Goldman Sachs emerges as vast natural gas player
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Goldman Sachs has quietly overtaken Chevron and ExxonMobil to become one of the biggest natural gas merchants in North America, expanding in physical commodities trading even as other banks pull back.
The Wall Street institution last year bought and sold 1.2tn cubic feet of physical gas in the US — equal to a quarter of the country’s residential consumption and more than twice its volumes in 2013, a recent regulatory filing revealed. Goldman is now the seventh-largest gas marketer in North America, according to Natural Gas Intelligence.
The gas utility serving households in Buffalo, New York last year purchased 11 per cent of its supply from Goldman, a securities filing showed. Power plants that produce electricity for copper mines in northern Mexico also buy gas from the bank, according to government reports and industry executives. Goldman’s commodities division, known as J Aron, is listed as a shipper on huge pipelines including the Texas Eastern, which last month ruptured into a fireball that critically injured a man.
Goldman has grown the business even as banks await fresh rules on handling physical commodities such as oil, gas and aluminum. The Federal Reserve has said lethal gas explosions illustrate the risks banks face.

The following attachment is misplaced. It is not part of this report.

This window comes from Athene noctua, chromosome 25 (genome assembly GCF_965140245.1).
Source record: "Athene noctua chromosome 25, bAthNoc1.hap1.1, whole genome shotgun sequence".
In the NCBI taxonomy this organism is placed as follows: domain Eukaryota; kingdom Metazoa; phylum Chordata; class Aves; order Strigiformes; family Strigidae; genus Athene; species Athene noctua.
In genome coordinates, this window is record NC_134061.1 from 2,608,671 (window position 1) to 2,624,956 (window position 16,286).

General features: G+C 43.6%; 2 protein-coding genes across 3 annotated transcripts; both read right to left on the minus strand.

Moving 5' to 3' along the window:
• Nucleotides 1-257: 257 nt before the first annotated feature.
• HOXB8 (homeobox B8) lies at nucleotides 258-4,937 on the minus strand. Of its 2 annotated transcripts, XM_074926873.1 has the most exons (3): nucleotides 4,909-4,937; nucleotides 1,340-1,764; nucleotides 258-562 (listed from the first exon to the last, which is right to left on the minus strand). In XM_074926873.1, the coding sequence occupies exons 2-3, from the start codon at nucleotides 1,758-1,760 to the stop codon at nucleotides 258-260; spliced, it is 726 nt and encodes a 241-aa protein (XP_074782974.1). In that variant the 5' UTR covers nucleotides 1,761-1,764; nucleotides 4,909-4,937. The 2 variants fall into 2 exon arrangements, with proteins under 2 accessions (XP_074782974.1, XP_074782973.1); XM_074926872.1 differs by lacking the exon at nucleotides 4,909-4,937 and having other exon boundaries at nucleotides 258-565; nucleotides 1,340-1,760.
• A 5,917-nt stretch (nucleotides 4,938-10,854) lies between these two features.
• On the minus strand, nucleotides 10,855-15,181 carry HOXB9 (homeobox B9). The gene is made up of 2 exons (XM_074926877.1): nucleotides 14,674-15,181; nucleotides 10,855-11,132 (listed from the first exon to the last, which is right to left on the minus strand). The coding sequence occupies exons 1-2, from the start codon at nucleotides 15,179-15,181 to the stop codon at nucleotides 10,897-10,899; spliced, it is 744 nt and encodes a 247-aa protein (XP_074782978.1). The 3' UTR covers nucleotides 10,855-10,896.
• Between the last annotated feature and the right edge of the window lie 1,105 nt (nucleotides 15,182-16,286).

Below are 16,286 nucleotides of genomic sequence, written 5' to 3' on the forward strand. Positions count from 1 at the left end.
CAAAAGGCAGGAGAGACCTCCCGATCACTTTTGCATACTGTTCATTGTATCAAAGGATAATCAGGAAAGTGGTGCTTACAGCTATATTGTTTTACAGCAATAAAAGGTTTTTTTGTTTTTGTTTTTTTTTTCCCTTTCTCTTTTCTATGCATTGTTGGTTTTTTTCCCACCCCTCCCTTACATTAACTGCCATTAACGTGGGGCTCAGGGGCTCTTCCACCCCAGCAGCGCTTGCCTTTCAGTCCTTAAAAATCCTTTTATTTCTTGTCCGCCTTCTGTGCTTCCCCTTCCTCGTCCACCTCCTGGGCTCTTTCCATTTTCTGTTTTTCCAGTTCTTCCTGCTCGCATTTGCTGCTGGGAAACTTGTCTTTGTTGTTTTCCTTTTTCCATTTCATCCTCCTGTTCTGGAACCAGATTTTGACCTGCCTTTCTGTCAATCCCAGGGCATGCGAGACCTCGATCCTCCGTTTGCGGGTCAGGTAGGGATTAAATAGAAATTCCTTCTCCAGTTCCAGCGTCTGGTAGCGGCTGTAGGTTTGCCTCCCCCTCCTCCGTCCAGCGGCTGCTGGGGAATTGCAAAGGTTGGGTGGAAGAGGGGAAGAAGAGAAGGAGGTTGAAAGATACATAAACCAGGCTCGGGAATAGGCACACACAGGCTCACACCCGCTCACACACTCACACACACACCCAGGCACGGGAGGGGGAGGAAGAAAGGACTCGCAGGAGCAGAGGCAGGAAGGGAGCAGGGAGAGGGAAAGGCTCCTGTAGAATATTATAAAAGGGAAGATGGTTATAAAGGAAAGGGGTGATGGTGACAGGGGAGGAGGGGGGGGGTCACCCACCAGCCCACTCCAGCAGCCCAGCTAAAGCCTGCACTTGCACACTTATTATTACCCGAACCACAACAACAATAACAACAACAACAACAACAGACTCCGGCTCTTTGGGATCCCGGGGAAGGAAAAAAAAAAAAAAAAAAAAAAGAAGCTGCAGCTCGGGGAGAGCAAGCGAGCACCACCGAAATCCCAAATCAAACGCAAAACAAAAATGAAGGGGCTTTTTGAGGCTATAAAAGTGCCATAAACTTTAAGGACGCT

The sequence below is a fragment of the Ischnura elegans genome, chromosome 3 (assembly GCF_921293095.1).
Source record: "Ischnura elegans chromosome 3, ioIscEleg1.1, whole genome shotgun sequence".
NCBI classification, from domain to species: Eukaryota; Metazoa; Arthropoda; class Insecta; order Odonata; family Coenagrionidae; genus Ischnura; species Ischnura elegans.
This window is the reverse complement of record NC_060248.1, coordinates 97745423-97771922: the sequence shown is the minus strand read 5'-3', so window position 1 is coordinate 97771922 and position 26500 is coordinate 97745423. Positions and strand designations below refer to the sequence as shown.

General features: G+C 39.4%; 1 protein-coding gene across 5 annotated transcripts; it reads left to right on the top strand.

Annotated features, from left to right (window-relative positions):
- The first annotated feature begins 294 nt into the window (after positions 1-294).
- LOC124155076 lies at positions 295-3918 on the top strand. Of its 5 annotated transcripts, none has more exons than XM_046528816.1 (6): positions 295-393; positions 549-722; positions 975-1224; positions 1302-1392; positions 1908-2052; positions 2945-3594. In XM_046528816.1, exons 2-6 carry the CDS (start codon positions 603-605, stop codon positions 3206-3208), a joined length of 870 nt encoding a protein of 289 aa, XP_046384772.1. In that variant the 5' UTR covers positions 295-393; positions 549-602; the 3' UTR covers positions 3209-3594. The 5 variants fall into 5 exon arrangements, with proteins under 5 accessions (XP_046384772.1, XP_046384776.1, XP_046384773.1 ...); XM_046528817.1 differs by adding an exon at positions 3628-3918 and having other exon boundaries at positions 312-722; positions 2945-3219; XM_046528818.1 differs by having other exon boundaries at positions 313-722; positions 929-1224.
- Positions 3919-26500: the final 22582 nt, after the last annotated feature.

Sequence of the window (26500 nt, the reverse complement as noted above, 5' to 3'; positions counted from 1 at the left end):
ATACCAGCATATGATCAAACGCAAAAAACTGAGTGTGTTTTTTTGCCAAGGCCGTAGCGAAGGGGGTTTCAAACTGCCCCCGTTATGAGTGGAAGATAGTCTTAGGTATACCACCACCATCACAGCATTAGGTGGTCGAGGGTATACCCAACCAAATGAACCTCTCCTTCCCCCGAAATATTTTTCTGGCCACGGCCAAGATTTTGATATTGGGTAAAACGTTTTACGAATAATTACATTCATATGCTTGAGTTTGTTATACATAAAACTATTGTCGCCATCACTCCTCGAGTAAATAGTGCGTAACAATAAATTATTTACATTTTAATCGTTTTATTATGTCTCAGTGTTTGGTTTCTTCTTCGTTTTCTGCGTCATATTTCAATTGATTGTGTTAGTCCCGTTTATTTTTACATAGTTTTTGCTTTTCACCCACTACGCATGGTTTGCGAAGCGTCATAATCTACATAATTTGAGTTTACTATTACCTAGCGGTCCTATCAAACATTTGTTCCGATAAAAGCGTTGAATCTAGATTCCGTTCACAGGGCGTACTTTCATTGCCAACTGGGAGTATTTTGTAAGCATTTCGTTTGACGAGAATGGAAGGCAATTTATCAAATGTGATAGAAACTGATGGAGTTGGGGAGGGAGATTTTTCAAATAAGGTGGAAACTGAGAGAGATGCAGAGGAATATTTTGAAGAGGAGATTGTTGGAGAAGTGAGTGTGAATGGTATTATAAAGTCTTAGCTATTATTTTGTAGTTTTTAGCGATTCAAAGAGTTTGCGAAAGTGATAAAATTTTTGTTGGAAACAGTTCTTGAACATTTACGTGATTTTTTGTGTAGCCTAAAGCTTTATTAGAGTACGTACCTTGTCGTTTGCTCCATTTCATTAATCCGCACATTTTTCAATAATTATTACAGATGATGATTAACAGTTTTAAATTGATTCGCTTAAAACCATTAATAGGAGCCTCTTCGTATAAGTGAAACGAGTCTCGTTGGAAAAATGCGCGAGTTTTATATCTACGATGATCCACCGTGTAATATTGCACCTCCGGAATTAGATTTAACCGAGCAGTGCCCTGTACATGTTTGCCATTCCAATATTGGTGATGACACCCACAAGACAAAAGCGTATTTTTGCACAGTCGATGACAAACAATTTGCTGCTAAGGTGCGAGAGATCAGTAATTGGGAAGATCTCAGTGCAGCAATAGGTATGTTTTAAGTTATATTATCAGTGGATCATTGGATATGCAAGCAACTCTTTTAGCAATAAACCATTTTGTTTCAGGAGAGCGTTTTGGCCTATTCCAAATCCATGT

Dealing in physical commodities is exempt from the Volcker rule ban on banks’ proprietary trading passed after the financial crisis. In a letter to the Fed in 2014, Goldman said the physical market, not financially settled derivatives, was the main way gas was traded at certain locations.
While the bank has sold off infrastructure such as power plants and metals warehouses, its rise as a gas middleman highlights a commitment to commodities. Prominent Goldman leaders including Lloyd Blankfein, chief executive, are J Aron alumni.
“The fact that J Aron’s business is growing in the face of low volatility in physical natural gas markets is noteworthy. Many players have downsized,” said Tom Russo, an energy consultant and former official at the Federal Energy Regulatory Commission. Goldman declined to comment.
Goldman moved into the gas merchant business when it acquired the North American natural gas marketing operations of Nexen, a Canadian oil company, in 2010. After dealing 3.42bn cu ft per day in 2011, its North American volumes rose 71 per cent to 5.86bn cu ft/d in 2015, according to NGI. The average US household that heats with natural gas uses 50,000 cu ft of gas in a year, according to the Energy Information Administration.
“Historically, J Aron in natural gas was more of a financial player. The Nexen acquisition really allowed them to enter the physical space” by taking over supply contracts with customers, said a former Goldman commodities employee.
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